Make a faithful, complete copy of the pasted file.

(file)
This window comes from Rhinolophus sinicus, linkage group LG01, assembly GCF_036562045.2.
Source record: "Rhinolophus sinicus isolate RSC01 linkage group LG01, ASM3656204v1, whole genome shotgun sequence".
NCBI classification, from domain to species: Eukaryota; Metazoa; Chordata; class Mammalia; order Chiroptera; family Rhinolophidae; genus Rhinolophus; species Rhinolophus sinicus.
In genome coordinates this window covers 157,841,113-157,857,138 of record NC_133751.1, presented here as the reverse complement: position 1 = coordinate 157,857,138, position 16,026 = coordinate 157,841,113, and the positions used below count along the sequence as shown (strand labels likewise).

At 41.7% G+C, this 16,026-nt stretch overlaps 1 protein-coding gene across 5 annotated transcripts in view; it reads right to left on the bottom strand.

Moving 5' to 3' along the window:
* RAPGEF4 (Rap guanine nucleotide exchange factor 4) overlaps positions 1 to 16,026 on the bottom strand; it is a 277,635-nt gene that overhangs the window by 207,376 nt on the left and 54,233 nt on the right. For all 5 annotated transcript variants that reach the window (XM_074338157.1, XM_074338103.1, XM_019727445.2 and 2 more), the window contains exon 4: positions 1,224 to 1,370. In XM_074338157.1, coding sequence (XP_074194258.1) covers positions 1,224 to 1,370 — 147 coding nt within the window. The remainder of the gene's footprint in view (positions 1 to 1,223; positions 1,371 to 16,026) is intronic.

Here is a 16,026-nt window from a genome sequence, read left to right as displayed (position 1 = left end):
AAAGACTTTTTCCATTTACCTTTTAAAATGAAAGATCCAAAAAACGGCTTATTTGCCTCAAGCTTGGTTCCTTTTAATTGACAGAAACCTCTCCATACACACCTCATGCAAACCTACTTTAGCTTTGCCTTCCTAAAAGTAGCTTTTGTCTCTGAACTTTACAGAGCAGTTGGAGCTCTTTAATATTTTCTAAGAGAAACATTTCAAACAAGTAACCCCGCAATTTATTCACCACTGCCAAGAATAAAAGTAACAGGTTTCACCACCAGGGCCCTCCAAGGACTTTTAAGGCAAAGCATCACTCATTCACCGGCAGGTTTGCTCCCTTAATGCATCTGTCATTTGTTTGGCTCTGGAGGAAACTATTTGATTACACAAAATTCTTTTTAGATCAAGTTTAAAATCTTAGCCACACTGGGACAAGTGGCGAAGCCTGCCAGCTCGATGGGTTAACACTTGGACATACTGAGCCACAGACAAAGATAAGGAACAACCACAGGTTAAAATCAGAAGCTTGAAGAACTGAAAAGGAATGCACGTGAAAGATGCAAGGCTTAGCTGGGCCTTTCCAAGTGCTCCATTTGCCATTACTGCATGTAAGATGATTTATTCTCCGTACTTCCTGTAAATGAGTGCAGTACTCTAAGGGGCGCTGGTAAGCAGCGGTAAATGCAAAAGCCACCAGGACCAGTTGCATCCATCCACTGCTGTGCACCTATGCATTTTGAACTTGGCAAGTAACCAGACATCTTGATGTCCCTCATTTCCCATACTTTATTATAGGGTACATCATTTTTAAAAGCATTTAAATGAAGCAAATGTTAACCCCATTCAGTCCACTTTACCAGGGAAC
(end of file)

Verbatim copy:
This window comes from Rhinolophus sinicus, linkage group LG01, assembly GCF_036562045.2.
Source record: "Rhinolophus sinicus isolate RSC01 linkage group LG01, ASM3656204v1, whole genome shotgun sequence".
NCBI classification, from domain to species: Eukaryota; Metazoa; Chordata; class Mammalia; order Chiroptera; family Rhinolophidae; genus Rhinolophus; species Rhinolophus sinicus.
In genome coordinates this window covers 157,841,113-157,857,138 of record NC_133751.1, presented here as the reverse complement: position 1 = coordinate 157,857,138, position 16,026 = coordinate 157,841,113, and the positions used below count along the sequence as shown (strand labels likewise).

At 41.7% G+C, this 16,026-nt stretch overlaps 1 protein-coding gene across 5 annotated transcripts in view; it reads right to left on the bottom strand.

Moving 5' to 3' along the window:
* RAPGEF4 (Rap guanine nucleotide exchange factor 4) overlaps positions 1 to 16,026 on the bottom strand; it is a 277,635-nt gene that overhangs the window by 207,376 nt on the left and 54,233 nt on the right. For all 5 annotated transcript variants that reach the window (XM_074338157.1, XM_074338103.1, XM_019727445.2 and 2 more), the window contains exon 4: positions 1,224 to 1,370. In XM_074338157.1, coding sequence (XP_074194258.1) covers positions 1,224 to 1,370 — 147 coding nt within the window. The remainder of the gene's footprint in view (positions 1 to 1,223; positions 1,371 to 16,026) is intronic.

Here is a 16,026-nt window from a genome sequence, read left to right as displayed (position 1 = left end):
AAAGACTTTTTCCATTTACCTTTTAAAATGAAAGATCCAAAAAACGGCTTATTTGCCTCAAGCTTGGTTCCTTTTAATTGACAGAAACCTCTCCATACACACCTCATGCAAACCTACTTTAGCTTTGCCTTCCTAAAAGTAGCTTTTGTCTCTGAACTTTACAGAGCAGTTGGAGCTCTTTAATATTTTCTAAGAGAAACATTTCAAACAAGTAACCCCGCAATTTATTCACCACTGCCAAGAATAAAAGTAACAGGTTTCACCACCAGGGCCCTCCAAGGACTTTTAAGGCAAAGCATCACTCATTCACCGGCAGGTTTGCTCCCTTAATGCATCTGTCATTTGTTTGGCTCTGGAGGAAACTATTTGATTACACAAAATTCTTTTTAGATCAAGTTTAAAATCTTAGCCACACTGGGACAAGTGGCGAAGCCTGCCAGCTCGATGGGTTAACACTTGGACATACTGAGCCACAGACAAAGATAAGGAACAACCACAGGTTAAAATCAGAAGCTTGAAGAACTGAAAAGGAATGCACGTGAAAGATGCAAGGCTTAGCTGGGCCTTTCCAAGTGCTCCATTTGCCATTACTGCATGTAAGATGATTTATTCTCCGTACTTCCTGTAAATGAGTGCAGTACTCTAAGGGGCGCTGGTAAGCAGCGGTAAATGCAAAAGCCACCAGGACCAGTTGCATCCATCCACTGCTGTGCACCTATGCATTTTGAACTTGGCAAGTAACCAGACATCTTGATGTCCCTCATTTCCCATACTTTATTATAGGGTACATCATTTTTAAAAGCATTTAAATGAAGCAAATGTTAACCCCATTCAGTCCACTTTACCAGGGAAC